Integrating expert-based content into guideline development when literature is limited




Poster session 2 Thursday: Evidence synthesis - methods / improving conduct and reporting


Thursday 14 September 2017 - 12:30 to 14:00


All authors in correct order:

Migliavaca CB1, Miguel SRPDS1, Stein C1, Cruz LN1, Colpani V1, Falavigna M1
1 Hospital Moinhos de Vento, Brazil
Presenting author and contact person

Presenting author:

Maicon Falavigna

Contact person:

Abstract text
Background: Chagas disease (CD) is a neglected tropical disease caused by the protozoan Trypanosoma cruzi. Two drugs are available for its treatment: benznidazole and nifurtimox. Although these medications prevent CD vertical transmission, guidelines do not recommend their use during pregnancy due to risk of teratogenicity. In a systematic literature search we found only two case reports of pregnant women using benznidazole, both showing no congenital abnormalities. This evidence is very limited to provide clinical recommendations.

Objectives: To systematically collect physicians’ experience with benznidazole and nifurtimox in pregnant women with CD using structured forms.

Methods: We conducted an online survey with physicians with experience in CD treatment, between December 2016 and March 2017. Forms included questions related to physicians’ previous experience with the use of benznidazole and nifurtimox in pregnant patients with CD, including infant outcomes if known.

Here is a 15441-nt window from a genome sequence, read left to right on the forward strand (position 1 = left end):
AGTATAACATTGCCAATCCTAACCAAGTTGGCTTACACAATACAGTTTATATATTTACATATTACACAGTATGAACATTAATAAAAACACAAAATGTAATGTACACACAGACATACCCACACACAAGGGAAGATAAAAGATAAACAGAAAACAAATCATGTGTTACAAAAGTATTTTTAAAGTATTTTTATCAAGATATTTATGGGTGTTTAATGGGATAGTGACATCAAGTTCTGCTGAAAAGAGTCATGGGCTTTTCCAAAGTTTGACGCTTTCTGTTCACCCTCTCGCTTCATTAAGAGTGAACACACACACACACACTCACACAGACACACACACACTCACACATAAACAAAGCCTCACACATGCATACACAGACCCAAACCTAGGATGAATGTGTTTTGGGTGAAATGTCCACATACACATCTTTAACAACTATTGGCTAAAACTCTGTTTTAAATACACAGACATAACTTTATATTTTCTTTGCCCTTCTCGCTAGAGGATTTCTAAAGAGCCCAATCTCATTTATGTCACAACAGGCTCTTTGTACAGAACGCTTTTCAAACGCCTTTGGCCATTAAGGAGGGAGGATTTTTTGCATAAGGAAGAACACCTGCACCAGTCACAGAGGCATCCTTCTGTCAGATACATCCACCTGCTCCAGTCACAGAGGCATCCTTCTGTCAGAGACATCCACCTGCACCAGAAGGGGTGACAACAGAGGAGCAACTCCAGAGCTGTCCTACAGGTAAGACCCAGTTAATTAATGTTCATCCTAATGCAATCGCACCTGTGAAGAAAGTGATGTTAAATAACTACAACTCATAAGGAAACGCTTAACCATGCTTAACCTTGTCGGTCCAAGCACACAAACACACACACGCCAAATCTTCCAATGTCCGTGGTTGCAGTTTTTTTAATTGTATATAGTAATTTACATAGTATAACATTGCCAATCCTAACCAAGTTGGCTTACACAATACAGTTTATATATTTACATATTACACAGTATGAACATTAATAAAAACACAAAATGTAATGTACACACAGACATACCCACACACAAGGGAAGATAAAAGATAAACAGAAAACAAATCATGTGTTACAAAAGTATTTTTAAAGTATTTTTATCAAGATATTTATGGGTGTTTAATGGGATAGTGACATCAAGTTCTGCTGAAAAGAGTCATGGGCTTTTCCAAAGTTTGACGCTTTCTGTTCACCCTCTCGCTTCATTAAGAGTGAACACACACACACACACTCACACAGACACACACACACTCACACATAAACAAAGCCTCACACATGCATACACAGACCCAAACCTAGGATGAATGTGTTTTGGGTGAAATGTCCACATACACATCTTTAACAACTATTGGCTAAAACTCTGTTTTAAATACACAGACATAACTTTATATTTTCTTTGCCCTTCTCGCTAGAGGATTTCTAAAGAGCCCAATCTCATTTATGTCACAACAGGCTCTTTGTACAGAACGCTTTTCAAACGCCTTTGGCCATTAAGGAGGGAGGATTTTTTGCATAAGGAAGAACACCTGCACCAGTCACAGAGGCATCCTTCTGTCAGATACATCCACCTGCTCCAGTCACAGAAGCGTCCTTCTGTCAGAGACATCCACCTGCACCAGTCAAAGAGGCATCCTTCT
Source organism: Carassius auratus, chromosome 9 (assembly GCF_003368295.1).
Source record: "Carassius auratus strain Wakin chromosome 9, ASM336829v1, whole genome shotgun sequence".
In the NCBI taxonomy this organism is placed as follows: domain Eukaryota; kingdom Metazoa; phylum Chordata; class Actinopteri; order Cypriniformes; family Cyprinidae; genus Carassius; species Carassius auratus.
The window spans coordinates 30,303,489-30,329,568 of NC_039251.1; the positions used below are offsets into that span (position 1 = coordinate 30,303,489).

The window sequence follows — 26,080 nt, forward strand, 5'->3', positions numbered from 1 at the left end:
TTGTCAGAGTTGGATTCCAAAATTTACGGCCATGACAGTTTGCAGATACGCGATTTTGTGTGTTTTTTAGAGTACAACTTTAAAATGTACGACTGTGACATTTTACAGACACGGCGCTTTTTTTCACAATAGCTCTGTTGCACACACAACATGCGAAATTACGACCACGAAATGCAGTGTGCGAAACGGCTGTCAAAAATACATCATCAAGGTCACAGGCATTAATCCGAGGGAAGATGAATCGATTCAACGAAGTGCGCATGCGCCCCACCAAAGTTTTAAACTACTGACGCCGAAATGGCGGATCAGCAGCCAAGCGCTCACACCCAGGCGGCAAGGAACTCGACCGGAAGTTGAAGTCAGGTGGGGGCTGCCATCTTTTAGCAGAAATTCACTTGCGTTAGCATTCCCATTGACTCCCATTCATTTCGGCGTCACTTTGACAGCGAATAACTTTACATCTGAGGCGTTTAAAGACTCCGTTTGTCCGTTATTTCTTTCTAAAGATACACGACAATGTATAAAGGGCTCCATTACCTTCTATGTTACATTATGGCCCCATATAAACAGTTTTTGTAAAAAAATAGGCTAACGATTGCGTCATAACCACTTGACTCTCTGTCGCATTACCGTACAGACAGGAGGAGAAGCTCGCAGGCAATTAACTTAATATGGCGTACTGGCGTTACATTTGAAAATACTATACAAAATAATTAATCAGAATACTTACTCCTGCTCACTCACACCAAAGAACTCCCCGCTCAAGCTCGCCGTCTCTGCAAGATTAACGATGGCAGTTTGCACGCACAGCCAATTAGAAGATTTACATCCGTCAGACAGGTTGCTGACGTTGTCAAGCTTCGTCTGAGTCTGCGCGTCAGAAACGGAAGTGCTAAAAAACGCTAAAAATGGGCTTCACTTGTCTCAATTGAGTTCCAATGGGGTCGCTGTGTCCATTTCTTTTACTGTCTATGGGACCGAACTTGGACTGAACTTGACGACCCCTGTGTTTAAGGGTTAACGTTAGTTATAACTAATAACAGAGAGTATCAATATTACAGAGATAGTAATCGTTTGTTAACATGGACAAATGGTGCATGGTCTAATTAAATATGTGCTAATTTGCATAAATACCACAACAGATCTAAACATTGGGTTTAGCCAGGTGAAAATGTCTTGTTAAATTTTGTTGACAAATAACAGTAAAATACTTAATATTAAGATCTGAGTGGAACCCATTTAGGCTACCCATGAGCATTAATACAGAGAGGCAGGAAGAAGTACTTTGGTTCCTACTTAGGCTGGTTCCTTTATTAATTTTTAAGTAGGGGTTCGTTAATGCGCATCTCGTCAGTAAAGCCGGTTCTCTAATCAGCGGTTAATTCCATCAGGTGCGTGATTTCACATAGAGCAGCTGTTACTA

Results: We contacted 35 physicians of which 17 completed the survey. Only two reported use of
benznidazole in a total of four pregnant patients, and there was no report of vertical transmission, congenital abnormalities or pregnancy complications. Data are still being collected and will be used for the development of the Brazilian Guideline for Diagnosis and Treatment of Chagas Disease. Full results will be presented at the Conference.

Conclusions: Although clinicians do not have much experience in prescribing antiparasitic drugs to pregnant women with CD, in this survey we identified twice the number of cases published in the literature. It is important to recognise the high risk of recall bias in this approach, resulting in low-quality evidence. However, the systematic and structured collection and analysis of experts’ experience can be considered similar to a case series report and may provide complementary evidence for guideline development when there is limited evidence in the literature.